The scandal surrounding MPs' perks, in which Derek Conway emerged as the central villain in the pantomine, is not going away. On the contrary, there has been the drip-drip of unedifying disclosures about the way MPs abuse public money and their offices. Take the unsavoury revelations surrounding the housing allowance. As with so many of these privileges, the rationale behind the Additional Costs Allowance, or ACA, at first looks unarguable. Most MPs do not represent constituencies close to the House of Commons and so need an allowance to rent a flat in London or to pay the mortgage on a second home in the capital. But it is becoming clear that supposedly honourable members have routinely drawn the absolute maximum of £22,110 a year on ACA – a sum since increased – as if it were a supplement to their £60,000-plus annual pay.
Indeed, this stipend appears to have been diverted towards all sorts of purchases, ranging from new kitchens to iPods. MPs admit they use the money to pay for the mortgage on a third property, which they rent out and can sell upon retirement for a thumping profit. The latest miscreant to emerge is Michael Ancram – marquis, multimillionaire and owner of three properties worth about £8m – who claimed just £80 short of the maximum ACA last year in order to repaint his Wiltshire mansion and remove moss.
It is not just the Tories milking the system. Rising Cabinet stars such as James Purnell, Ed Balls and Yvette Cooper face accusations that they exploited loopholes in parliamentary housing expenses. Scan a list of 43 MPs who claimed ACA on a second London home and declared rent from a third last year and you quickly understand why no party is in a hurry to raise this issue. True, 19 of the names are Tories, but 15 are Labour MPs and seven are Liberal Democrats; so much for their squeaky-clean credentials. The other two represent Northern Irish seats: one a Nationalist and the other a Unionist.
The housing allowance scandal is only one part of a much bigger story. From foreign junkets to the employment of relatives, from party funding to the £165-a-night peers' subsistence allowance, there is the stench of sleazy self-enrichment. And now, as these people debate the clampdown on public-sector pay and a crackdown on benefits cheats, comes the howl that their salaries should be increased. Some have made the outlandish suggestion that the way to tackle abuse of the ACA is to incorporate the maximum sum available into MPs' basic pay, giving them all a £22,000 pay rise. This would, in effect, be a reward for errant behaviour.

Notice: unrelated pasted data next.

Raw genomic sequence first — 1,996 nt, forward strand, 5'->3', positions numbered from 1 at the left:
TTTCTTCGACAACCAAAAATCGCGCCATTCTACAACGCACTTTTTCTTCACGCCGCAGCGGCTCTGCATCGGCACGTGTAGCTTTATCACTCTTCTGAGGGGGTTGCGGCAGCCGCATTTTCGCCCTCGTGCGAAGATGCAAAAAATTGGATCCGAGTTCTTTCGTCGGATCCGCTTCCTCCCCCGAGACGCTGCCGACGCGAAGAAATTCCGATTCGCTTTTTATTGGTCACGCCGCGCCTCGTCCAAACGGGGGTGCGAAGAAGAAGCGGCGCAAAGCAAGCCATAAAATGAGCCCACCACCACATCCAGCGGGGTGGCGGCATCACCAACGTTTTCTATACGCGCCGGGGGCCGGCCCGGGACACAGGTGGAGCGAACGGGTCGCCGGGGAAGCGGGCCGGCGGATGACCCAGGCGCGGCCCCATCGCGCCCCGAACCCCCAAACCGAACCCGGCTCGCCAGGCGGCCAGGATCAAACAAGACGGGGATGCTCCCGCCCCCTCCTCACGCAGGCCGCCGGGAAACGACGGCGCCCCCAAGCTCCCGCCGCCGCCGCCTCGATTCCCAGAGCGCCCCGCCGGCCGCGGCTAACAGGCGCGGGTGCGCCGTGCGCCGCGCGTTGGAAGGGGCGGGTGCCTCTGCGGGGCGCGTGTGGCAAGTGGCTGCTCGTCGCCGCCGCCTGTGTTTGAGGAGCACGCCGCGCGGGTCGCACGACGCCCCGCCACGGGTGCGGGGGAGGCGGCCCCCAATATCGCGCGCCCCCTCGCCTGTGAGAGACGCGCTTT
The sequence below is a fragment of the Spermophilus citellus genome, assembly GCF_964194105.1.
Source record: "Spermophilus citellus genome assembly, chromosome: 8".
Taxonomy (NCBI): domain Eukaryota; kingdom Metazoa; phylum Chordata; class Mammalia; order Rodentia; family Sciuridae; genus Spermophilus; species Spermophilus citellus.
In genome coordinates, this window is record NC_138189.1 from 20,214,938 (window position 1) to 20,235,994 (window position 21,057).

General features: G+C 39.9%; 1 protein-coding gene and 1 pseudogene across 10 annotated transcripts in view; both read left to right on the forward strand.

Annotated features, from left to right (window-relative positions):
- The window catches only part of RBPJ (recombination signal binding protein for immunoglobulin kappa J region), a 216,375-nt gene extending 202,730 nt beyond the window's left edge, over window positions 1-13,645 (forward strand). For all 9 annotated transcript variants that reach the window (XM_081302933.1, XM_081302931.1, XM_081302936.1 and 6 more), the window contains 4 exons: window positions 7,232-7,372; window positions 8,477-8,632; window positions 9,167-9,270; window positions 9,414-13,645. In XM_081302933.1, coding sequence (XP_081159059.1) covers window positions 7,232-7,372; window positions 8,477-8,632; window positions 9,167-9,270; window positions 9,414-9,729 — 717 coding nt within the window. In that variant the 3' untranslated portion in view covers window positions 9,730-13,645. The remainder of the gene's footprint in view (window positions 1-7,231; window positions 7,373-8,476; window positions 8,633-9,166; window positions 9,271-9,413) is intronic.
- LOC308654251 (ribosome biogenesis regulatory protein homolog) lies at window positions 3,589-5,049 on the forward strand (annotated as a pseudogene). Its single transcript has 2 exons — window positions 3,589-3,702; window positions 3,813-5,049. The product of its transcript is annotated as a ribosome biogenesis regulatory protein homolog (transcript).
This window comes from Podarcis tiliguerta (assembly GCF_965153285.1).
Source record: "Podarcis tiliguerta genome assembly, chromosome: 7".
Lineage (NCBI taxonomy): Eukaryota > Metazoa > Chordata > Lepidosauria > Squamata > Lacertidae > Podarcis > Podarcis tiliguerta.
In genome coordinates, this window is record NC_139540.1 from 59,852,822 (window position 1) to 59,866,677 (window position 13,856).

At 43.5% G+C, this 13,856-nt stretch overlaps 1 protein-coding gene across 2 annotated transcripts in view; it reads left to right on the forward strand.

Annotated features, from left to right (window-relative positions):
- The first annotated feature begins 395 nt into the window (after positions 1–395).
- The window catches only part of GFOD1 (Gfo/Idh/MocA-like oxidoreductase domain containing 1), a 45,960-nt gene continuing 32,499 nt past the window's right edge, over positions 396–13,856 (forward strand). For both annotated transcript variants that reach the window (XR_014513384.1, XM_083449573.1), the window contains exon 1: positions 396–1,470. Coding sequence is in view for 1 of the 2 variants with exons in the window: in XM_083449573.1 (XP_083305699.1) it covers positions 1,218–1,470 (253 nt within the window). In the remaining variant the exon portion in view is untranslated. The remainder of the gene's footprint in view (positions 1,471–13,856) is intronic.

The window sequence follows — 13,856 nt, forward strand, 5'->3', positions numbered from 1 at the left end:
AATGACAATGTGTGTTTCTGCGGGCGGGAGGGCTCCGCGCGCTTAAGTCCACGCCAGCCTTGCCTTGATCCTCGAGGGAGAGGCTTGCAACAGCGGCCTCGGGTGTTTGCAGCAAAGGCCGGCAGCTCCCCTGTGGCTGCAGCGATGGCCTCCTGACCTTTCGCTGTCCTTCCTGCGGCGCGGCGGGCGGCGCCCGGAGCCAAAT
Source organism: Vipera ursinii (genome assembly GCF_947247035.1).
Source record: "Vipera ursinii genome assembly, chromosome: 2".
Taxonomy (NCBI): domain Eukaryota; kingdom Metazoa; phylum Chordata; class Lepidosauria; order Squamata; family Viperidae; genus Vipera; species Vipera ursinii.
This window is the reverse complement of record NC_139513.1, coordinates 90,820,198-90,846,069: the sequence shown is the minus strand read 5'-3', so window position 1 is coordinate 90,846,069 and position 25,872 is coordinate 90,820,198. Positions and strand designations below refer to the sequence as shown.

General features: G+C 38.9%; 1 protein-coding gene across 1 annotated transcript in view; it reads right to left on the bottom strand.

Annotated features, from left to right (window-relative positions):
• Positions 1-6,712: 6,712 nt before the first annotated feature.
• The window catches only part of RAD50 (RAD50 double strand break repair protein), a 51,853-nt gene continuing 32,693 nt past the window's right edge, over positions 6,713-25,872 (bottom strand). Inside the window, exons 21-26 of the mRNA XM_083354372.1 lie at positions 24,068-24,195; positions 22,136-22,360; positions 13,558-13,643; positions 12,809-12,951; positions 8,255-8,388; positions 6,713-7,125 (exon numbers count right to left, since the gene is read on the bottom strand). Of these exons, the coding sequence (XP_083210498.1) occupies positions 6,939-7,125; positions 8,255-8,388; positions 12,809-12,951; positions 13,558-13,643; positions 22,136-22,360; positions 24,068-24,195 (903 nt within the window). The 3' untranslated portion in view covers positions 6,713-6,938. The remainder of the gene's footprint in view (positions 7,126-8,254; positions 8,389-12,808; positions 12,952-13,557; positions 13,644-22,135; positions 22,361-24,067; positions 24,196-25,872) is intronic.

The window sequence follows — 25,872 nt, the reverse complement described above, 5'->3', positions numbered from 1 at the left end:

Clearly, our parliamentarians are in no mood to clean their Augean Stables. The other non-solution has been to hand the matter over to an inquiry, chaired by the Speaker. This is doubly unconvincing. Firstly, the majority of the members on this panel have themselves faced serious accusations (one even purchasing a quad bike from the public purse). And secondly, the Speaker himself does not exactly have an unblemished record on this front, nor is he renowned as a supporter of transparency and freedom of information.
So what should be done? Ideally, there should be a rapid, genuinely independent inquiry conducted by trusted advisers. This could be established under the Committee on Standards in Public Life, set up under John Major. Significantly, it has been kept out of the fray on the grounds that the Speaker's inquiry is already looking into expenses. But if Parliament does not put its house in order quickly, MPs will rightly be blamed for the continuing decline in their standing.
We must hope they are not too blinded by greed to understand the peril that they face.Reuse content